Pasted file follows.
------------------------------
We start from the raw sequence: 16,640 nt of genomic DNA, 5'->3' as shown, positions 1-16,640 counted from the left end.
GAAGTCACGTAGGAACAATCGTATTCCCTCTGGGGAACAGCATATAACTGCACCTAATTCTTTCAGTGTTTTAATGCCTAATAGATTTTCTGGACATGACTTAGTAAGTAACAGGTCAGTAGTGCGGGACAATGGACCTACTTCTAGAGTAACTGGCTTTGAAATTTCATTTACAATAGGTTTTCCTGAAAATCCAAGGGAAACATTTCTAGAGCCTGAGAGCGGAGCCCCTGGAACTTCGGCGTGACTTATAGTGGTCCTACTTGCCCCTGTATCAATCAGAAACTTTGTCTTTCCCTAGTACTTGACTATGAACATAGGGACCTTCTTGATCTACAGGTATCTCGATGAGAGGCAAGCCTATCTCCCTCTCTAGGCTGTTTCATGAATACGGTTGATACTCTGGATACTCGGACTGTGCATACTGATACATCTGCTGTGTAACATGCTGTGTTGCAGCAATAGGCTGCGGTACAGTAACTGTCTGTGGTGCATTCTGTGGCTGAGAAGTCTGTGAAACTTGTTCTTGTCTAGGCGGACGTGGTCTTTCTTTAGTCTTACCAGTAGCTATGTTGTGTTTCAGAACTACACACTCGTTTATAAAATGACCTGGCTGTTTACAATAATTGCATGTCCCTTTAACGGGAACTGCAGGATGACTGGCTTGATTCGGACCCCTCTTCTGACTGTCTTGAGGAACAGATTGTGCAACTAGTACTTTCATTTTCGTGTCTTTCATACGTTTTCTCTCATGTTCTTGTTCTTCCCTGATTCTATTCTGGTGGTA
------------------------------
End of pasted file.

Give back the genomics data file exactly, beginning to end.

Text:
We start from the raw sequence: 16,640 nt of genomic DNA, 5'->3' as shown, positions 1-16,640 counted from the left end.
GAAGTCACGTAGGAACAATCGTATTCCCTCTGGGGAACAGCATATAACTGCACCTAATTCTTTCAGTGTTTTAATGCCTAATAGATTTTCTGGACATGACTTAGTAAGTAACAGGTCAGTAGTGCGGGACAATGGACCTACTTCTAGAGTAACTGGCTTTGAAATTTCATTTACAATAGGTTTTCCTGAAAATCCAAGGGAAACATTTCTAGAGCCTGAGAGCGGAGCCCCTGGAACTTCGGCGTGACTTATAGTGGTCCTACTTGCCCCTGTATCAATCAGAAACTTTGTCTTTCCCTAGTACTTGACTATGAACATAGGGACCTTCTTGATCTACAGGTATCTCGATGAGAGGCAAGCCTATCTCCCTCTCTAGGCTGTTTCATGAATACGGTTGATACTCTGGATACTCGGACTGTGCATACTGATACATCTGCTGTGTAACATGCTGTGTTGCAGCAATAGGCTGCGGTACAGTAACTGTCTGTGGTGCATTCTGTGGCTGAGAAGTCTGTGAAACTTGTTCTTGTCTAGGCGGACGTGGTCTTTCTTTAGTCTTACCAGTAGCTATGTTGTGTTTCAGAACTACACACTCGTTTATAAAATGACCTGGCTGTTTACAATAATTGCATGTCCCTTTAACGGGAACTGCAGGATGACTGGCTTGATTCGGACCCCTCTTCTGACTGTCTTGAGGAACAGATTGTGCAACTAGTACTTTCATTTTCGTGTCTTTCATACGTTTTCTCTCATGTTCTTGTTCTTCCCTGATTCTATTCTGGTGGTA